Rough handling by the beekeeper can also make a colony defensive. Squishing bees releases alarm pheromones that upset the entire colony and lead to more stings.


So, to reiterate, honey bee colonies tend to be most defensive:

1. When most of the foragers are in the hive:

A) During rainy weather

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B) Early in the morning and late in the afternoon

C) During a nectar dearth

2. When queenless

3. At night

4. When frequently having to defend against predators, like skunks

5. When handled roughly by the beekeeper

Working bees on warm, sunny days during a nectar flow helps insure that the colony will be at its most docile. Under these conditions, it’s not uncommon to work bees without receiving any stings at all. However, sometimes bee work must be done under less than ideal conditions. When this is the case, try not to compound the problem. For example, during a dearth, when the bees are already testy, try to work them in the middle of the day, not just before sun down. If your bees are being bothered by predators, put a stop to it and when you work your bees, always be gentle.

Keep the above factors in mind and you can better anticipate the mood of your bee colony and be ready if they are more defensive than usual.

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Two Good Beekeeping Forums


Daniel BeeShepherd on September 03, 2016:

Is this kind of casual sexism bordering on misogyny acceptable to you? It's not acceptable to me AT ALL. Shame.

blue chip on June 17, 2015:

@Leland & christine: First of all, I don't believe the author got the article off on the wrong foot; the fact is: he got the article off. How many articles have you written? Secondly, in bringing out the point that a honey bee colony is mostly female (the fatso males, drones, just hang around feeding on what the female workers have slaved all day harvesting, just waiting for the next queen who needs fertilizing. Yep, they only hang around waiting for sex. How sexist is Mother Nature? Oops, referring to Nature as a Mother is sexist too, isn't it? Geez!) and taking a friendly poke at a sort of proverbial feminine moody disposition to move the reader to be prepared for the times when bees are more likely to sting. He also wrote, " always be gentle".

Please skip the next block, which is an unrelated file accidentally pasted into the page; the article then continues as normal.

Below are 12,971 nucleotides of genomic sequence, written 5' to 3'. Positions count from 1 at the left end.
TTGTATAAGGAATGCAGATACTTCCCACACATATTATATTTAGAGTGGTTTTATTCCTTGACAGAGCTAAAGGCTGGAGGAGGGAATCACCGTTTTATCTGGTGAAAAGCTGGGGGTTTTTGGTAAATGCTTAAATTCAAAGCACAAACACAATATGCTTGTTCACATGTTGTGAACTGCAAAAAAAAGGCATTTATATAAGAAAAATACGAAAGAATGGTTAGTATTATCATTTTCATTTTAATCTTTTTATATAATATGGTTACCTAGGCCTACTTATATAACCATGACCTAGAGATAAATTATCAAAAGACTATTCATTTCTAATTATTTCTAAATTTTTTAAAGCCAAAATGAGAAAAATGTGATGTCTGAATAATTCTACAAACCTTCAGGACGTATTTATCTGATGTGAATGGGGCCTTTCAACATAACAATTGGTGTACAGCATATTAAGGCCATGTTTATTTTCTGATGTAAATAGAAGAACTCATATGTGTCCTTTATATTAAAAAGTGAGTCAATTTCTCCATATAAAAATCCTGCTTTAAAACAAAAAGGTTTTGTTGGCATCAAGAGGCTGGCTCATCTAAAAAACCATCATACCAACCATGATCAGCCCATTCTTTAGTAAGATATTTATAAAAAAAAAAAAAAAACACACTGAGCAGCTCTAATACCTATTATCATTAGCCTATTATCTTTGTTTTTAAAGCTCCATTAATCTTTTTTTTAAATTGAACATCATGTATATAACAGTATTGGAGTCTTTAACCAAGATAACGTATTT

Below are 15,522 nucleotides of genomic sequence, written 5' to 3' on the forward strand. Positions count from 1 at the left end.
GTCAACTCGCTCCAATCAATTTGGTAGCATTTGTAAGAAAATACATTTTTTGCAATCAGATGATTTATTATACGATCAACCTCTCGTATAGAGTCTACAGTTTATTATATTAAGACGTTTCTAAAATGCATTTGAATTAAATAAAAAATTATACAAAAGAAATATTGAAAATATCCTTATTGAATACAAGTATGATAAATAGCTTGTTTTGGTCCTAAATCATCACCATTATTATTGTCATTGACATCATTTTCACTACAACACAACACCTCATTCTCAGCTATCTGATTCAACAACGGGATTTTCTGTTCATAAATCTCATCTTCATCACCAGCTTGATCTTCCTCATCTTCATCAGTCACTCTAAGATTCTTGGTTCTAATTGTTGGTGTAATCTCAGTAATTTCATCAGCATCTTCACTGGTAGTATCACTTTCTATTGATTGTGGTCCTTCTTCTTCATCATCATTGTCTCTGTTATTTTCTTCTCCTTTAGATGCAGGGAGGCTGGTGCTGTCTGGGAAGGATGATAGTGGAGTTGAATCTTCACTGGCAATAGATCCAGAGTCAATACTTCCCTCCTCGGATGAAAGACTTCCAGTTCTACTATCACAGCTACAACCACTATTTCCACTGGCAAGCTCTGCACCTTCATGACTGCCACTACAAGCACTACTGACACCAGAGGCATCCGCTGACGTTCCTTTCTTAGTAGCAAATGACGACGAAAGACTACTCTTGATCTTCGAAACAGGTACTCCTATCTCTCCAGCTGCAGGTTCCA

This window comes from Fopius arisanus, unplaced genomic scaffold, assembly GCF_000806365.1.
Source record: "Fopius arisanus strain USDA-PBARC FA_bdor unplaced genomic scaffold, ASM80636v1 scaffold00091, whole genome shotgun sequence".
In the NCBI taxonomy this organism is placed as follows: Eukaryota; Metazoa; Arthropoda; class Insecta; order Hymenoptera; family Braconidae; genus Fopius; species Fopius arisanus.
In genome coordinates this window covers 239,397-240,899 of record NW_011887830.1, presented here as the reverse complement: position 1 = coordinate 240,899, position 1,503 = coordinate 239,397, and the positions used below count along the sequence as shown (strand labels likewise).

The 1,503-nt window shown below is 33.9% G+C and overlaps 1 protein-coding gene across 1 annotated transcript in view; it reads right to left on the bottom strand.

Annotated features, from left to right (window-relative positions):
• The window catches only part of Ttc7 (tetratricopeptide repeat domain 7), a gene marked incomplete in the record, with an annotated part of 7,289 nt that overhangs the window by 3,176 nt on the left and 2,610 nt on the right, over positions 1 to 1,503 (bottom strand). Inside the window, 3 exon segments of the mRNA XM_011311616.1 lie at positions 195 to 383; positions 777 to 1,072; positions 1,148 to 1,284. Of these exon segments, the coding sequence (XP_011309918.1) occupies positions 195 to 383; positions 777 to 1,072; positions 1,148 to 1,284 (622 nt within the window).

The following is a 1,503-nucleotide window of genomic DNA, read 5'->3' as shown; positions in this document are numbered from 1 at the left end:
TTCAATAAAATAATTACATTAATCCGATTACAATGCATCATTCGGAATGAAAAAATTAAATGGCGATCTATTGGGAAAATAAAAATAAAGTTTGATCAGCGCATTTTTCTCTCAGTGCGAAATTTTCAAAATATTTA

Some men have been known to plan a fishing trip when it was "that time of the month" to avoid their wives' moody behavior. Other men have found a way to be gentle and assuage it. But almost everybody has to deal with it at some time or another, more or less, when dealing with the female of the species. His allusion probably only brought a smile (or smirk) to most readers, and would probably only offend those who are saddle sore from riding their politically correct high horses too long.

Viva la difference! I enjoyed it.

Leland on June 15, 2015:

Nothing like some blatant sexism to get an article off on the wrong foot. Why is this comment necessary? "... everybody knows that females of any species can be a bit moody."

christine on August 06, 2014:

What a shame about your stupid sexist second sentance "let's be honest females of any species can be moody". Seriously! Let's be honest so can males, so why bother saying it

MrMaranatha from Somewhere in the third world. on June 09, 2012:

Just a thought: You might want to remind people that they should NEVER approach a hive from the side that the bees are entering and exiting from. Especially when you are working with the hive... Grandpa was working one of his hives when a politician came to call... He told that man to stay clear... But either he wasn't listning, did not understand "gud inglish" or "Figured it our too late"... Probably the latter... he walked right in front of the entrance to the hive and took a quick trip to the cows pond trying to dive under ankle deep water to escape them bees... Grandpa used to laugh to death telling about that time... It was a true story... some relatives witnessed it from the porch... :-) Love my family of Rednecks :-)